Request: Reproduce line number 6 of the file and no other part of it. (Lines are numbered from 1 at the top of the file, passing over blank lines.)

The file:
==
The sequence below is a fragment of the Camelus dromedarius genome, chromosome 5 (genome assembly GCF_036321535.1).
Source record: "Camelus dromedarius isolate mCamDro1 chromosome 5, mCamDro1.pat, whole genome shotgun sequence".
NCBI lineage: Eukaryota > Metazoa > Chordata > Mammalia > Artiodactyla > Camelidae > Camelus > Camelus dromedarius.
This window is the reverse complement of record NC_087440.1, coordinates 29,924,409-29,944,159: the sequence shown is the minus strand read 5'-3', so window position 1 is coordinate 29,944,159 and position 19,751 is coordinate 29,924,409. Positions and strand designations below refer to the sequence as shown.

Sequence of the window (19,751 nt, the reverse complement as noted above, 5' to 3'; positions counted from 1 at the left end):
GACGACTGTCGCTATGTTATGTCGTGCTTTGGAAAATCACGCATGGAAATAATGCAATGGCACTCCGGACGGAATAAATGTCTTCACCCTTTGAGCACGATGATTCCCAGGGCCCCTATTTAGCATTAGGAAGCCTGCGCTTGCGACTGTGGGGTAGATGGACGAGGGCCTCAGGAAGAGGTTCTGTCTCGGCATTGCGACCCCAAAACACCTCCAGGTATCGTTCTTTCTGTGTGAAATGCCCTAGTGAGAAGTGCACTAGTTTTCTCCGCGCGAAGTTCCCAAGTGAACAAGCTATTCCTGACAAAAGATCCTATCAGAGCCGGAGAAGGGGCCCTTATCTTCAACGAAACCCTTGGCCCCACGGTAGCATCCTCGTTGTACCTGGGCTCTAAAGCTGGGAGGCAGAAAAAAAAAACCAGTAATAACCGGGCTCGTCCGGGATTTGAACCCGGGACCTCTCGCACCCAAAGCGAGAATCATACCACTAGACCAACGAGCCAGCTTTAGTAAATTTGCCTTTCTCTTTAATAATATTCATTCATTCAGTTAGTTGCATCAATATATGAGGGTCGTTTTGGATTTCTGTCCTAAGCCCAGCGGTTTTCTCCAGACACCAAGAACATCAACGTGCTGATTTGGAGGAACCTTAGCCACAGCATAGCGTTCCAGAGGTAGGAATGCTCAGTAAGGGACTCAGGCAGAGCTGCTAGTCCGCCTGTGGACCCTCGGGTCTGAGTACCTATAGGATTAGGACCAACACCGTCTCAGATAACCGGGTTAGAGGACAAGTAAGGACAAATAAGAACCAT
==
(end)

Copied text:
GACGACTGTCGCTATGTTATGTCGTGCTTTGGAAAATCACGCATGGAAATAATGCAATGGCACTCCGGACGGAATAAATGTCTTCACCCTTTGAGCACGATGATTCCCAGGGCCCCTATTTAGCATTAGGAAGCCTGCGCTTGCGACTGTGGGGTAGATGGACGAGGGCCTCAGGAAGAGGTTCTGTCTCGGCATTGCGACCCCAAAACACCTCCAGGTATCGTTCTTTCTGTGTGAAATGCCCTAGTGAGAAGTGCACTAGTTTTCTCCGCGCGAAGTTCCCAAGTGAACAAGCTATTCCTGACAAAAGATCCTATCAGAGCCGGAGAAGGGGCCCTTATCTTCAACGAAACCCTTGGCCCCACGGTAGCATCCTCGTTGTACCTGGGCTCTAAAGCTGGGAGGCAGAAAAAAAAAACCAGTAATAACCGGGCTCGTCCGGGATTTGAACCCGGGACCTCTCGCACCCAAAGCGAGAATCATACCACTAGACCAACGAGCCAGCTTTAGTAAATTTGCCTTTCTCTTTAATAATATTCATTCATTCAGTTAGTTGCATCAATATATGAGGGTCGTTTTGGATTTCTGTCCTAAGCCCAGCGGTTTTCTCCAGACACCAAGAACATCAACGTGCTGATTTGGAGGAACCTTAGCCACAGCATAGCGTTCCAGAGGTAGGAATGCTCAGTAAGGGACTCAGGCAGAGCTGCTAGTCCGCCTGTGGACCCTCGGGTCTGAGTACCTATAGGATTAGGACCAACACCGTCTCAGATAACCGGGTTAGAGGACAAGTAAGGACAAATAAGAACCAT